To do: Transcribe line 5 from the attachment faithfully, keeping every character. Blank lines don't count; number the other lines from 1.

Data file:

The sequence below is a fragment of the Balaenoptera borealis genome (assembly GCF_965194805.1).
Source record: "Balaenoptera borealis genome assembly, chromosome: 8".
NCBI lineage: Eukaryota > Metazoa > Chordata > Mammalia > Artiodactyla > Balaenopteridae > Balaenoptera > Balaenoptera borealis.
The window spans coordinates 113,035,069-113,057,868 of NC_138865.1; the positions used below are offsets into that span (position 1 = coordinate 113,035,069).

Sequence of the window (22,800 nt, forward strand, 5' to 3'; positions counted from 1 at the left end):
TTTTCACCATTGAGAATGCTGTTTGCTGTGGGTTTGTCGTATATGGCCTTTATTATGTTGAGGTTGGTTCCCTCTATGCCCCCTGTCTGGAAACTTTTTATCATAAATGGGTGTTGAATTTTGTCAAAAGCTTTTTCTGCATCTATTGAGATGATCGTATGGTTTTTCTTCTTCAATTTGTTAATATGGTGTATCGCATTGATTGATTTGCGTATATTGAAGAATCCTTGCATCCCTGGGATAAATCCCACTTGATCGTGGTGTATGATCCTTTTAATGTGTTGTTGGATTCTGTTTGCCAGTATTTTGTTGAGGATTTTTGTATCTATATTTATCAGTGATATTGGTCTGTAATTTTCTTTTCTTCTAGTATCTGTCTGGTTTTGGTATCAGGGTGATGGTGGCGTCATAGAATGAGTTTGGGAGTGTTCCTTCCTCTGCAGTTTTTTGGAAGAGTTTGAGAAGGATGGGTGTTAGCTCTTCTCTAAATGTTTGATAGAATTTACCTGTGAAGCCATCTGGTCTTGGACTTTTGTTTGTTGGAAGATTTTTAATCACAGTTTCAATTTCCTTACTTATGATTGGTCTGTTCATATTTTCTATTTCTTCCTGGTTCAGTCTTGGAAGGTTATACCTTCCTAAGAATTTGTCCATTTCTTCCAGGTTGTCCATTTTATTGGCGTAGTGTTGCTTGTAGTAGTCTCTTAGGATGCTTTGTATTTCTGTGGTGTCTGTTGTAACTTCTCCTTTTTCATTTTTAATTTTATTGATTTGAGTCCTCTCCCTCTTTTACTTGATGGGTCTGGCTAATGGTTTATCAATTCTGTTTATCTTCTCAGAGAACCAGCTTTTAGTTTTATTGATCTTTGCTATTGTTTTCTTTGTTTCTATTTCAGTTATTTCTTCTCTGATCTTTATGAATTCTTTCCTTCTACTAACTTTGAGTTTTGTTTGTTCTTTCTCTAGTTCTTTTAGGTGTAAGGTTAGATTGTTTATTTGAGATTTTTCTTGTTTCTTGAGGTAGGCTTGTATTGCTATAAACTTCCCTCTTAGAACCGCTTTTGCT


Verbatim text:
Sequence of the window (22,800 nt, forward strand, 5' to 3'; positions counted from 1 at the left end):